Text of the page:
Saturday, November 10, 2007

pushing that first pass

I was starting to draw up my lesson plan for this week, but wanted to reiterate a few points.

Many of you are still struggling with the basics of first pass animation (meaning, that awkward stage between blocking, however it's done and first pass, rough animation). I wanted to clarify what I expect out of first pass animation.

1. key poses, all timed as well as you can. Make sure there are enough of them. The main reason why first pass animation often falls apart is because there aren't enough key poses in your blocking. Conversely, having too many different key poses close together can also be problematic. But you won't be able to tell this from too few poses.
2. breakdown frames all in the right place.
3. Curves are unimportant inasmuch as whether they're linear, spline, plateau, clamped. It really doesn't matter. Wild hitches with IK/FK shouldn't be there though..which leads me to..
4. take out clearly wrong motion. if you have your hands drifting in a really distracting way, take charge. If you have a foot interpenetrating through the floor during a hold, fix it.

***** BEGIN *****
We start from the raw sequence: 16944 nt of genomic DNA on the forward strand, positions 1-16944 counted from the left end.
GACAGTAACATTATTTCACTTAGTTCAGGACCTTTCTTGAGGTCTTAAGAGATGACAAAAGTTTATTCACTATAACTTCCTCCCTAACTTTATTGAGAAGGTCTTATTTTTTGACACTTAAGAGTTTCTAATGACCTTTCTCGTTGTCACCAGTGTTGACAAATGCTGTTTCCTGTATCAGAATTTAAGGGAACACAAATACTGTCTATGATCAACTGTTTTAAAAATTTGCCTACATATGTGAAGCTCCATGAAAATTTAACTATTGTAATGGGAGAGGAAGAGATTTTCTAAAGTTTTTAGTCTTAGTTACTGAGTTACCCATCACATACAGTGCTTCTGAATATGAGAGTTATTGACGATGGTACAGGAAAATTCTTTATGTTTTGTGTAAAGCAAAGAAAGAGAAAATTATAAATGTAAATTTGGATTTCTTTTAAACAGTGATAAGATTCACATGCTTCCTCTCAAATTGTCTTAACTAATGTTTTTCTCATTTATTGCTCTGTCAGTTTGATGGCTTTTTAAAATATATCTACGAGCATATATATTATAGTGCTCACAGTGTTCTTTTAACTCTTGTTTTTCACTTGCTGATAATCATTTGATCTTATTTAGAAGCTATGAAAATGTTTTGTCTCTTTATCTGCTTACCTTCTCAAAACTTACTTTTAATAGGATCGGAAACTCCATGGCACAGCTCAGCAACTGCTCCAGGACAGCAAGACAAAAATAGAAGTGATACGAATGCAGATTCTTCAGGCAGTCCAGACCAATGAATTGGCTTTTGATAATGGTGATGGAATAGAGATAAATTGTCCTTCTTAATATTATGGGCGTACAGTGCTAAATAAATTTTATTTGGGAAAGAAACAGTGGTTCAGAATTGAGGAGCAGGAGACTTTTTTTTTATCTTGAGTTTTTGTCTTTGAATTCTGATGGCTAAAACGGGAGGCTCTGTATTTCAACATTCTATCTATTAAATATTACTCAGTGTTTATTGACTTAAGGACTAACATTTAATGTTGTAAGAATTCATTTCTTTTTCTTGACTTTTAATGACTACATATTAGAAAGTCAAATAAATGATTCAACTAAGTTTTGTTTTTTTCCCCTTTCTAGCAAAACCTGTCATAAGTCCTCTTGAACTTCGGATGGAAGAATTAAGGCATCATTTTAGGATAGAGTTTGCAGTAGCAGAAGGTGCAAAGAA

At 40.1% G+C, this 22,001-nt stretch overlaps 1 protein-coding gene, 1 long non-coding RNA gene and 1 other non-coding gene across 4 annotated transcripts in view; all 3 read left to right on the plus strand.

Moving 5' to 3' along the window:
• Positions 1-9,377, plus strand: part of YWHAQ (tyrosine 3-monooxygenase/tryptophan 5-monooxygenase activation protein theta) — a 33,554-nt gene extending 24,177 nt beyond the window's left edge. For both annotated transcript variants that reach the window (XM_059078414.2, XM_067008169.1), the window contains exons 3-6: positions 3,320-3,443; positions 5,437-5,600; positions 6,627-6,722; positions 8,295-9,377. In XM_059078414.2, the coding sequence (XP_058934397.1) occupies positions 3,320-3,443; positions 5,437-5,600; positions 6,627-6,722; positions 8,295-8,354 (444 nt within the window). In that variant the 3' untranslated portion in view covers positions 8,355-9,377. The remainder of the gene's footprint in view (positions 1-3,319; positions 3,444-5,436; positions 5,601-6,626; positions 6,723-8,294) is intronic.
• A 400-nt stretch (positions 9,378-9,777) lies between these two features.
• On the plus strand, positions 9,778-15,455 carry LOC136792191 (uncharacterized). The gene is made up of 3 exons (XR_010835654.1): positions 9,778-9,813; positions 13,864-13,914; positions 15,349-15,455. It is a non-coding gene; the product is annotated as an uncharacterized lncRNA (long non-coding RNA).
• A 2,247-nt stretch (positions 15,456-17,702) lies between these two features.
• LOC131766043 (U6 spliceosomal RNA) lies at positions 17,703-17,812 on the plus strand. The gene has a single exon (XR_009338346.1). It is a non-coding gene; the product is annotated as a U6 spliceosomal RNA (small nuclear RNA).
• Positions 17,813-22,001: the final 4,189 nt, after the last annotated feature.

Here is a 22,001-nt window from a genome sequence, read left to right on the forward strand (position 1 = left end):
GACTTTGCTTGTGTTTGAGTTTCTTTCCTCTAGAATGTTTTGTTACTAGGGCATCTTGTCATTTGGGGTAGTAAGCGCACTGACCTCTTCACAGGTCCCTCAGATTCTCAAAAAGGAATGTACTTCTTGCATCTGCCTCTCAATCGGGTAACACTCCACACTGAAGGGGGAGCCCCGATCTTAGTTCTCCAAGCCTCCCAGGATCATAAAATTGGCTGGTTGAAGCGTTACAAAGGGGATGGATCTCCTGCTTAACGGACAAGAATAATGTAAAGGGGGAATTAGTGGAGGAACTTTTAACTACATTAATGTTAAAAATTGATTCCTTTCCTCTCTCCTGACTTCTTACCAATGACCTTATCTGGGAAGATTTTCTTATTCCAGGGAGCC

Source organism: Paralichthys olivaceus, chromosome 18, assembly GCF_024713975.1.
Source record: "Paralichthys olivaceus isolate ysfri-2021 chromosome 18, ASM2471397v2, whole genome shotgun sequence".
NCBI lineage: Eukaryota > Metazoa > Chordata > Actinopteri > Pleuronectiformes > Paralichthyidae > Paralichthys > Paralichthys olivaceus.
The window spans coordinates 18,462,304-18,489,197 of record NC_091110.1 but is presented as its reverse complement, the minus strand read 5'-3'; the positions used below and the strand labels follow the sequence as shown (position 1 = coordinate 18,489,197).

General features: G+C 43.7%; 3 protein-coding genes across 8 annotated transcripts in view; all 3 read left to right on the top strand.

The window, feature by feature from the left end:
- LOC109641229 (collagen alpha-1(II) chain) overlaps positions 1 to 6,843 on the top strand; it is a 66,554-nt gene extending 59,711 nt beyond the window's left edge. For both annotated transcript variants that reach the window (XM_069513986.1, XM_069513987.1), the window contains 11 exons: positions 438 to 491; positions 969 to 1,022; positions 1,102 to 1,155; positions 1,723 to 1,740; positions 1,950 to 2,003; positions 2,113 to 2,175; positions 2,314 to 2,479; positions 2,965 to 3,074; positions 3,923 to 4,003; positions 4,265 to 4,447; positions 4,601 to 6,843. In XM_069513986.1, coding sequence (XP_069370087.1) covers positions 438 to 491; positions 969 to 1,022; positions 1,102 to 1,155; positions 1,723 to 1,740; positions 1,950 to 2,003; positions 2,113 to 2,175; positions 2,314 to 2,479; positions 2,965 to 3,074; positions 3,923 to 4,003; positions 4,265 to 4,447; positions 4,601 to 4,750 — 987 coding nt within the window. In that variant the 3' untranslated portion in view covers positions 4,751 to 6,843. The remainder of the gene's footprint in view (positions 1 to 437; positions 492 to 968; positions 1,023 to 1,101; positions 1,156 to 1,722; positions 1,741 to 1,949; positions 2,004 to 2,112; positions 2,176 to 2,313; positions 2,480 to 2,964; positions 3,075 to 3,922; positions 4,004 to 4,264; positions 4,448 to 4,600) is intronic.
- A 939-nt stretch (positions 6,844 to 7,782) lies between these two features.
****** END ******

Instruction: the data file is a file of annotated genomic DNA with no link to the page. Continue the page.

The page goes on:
5. For acting pieces, you don't necessarily have to have your facial shapes

Many of you have mentioned how you're used to working in a more 'layered' approach. I'm not going to contradict working methods from other classes, and it's good to have more than one technique under your belt. That being said, I haven't seen effective uses of the layered technique in this class so far, because the keys and breakdowns aren't solid enough to hold up to the offsetting that happens. I think animation by nature is layered, in that you start with solid planning, and work your way to greater detail in your shots. For me, it's not adding extra overlap to the fingers in the end, but really rethinking every pose at every stage. Polish is HARD and separates the good animators from the great ones. I'd like us to get to a point where we can start to polish our shots.

So, a quick tip. If you have an awkward section with way too many things going on, grab a small range, say, one action (no more than 30 frames at a time)
-get yourself a selection set for the whole character.
-key all on the key poses. key all on the breakdown frames.
-delete everything else.

having fewer, clear keyframes lets you retime your breakdowns more quickly, as well as repose. Often something that works in blocking becomes too broad in motion, and requires pushing back a bit.

Hope this is of help for now..

let me know if there are specific things you'd like me to go over for this week's class.

-j

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